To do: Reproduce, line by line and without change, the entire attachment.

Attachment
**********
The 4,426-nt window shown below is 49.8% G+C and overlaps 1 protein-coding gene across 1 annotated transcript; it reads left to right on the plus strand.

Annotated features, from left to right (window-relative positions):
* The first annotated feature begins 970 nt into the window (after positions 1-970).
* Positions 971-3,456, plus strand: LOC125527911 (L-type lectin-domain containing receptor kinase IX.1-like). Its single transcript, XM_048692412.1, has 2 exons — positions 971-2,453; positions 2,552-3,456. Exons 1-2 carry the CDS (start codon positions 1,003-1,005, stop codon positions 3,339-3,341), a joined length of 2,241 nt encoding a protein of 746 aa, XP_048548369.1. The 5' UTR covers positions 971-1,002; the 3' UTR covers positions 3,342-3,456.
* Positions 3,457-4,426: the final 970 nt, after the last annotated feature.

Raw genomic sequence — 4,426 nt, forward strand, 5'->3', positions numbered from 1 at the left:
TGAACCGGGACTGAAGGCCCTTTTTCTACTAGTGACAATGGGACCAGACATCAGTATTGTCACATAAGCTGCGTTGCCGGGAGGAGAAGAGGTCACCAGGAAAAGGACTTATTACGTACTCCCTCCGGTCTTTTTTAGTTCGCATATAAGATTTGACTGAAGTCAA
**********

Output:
The 4,426-nt window shown below is 49.8% G+C and overlaps 1 protein-coding gene across 1 annotated transcript; it reads left to right on the plus strand.

Annotated features, from left to right (window-relative positions):
* The first annotated feature begins 970 nt into the window (after positions 1-970).
* Positions 971-3,456, plus strand: LOC125527911 (L-type lectin-domain containing receptor kinase IX.1-like). Its single transcript, XM_048692412.1, has 2 exons — positions 971-2,453; positions 2,552-3,456. Exons 1-2 carry the CDS (start codon positions 1,003-1,005, stop codon positions 3,339-3,341), a joined length of 2,241 nt encoding a protein of 746 aa, XP_048548369.1. The 5' UTR covers positions 971-1,002; the 3' UTR covers positions 3,342-3,456.
* Positions 3,457-4,426: the final 970 nt, after the last annotated feature.

Raw genomic sequence — 4,426 nt, forward strand, 5'->3', positions numbered from 1 at the left:
TGAACCGGGACTGAAGGCCCTTTTTCTACTAGTGACAATGGGACCAGACATCAGTATTGTCACATAAGCTGCGTTGCCGGGAGGAGAAGAGGTCACCAGGAAAAGGACTTATTACGTACTCCCTCCGGTCTTTTTTAGTTCGCATATAAGATTTGACTGAAGTCAA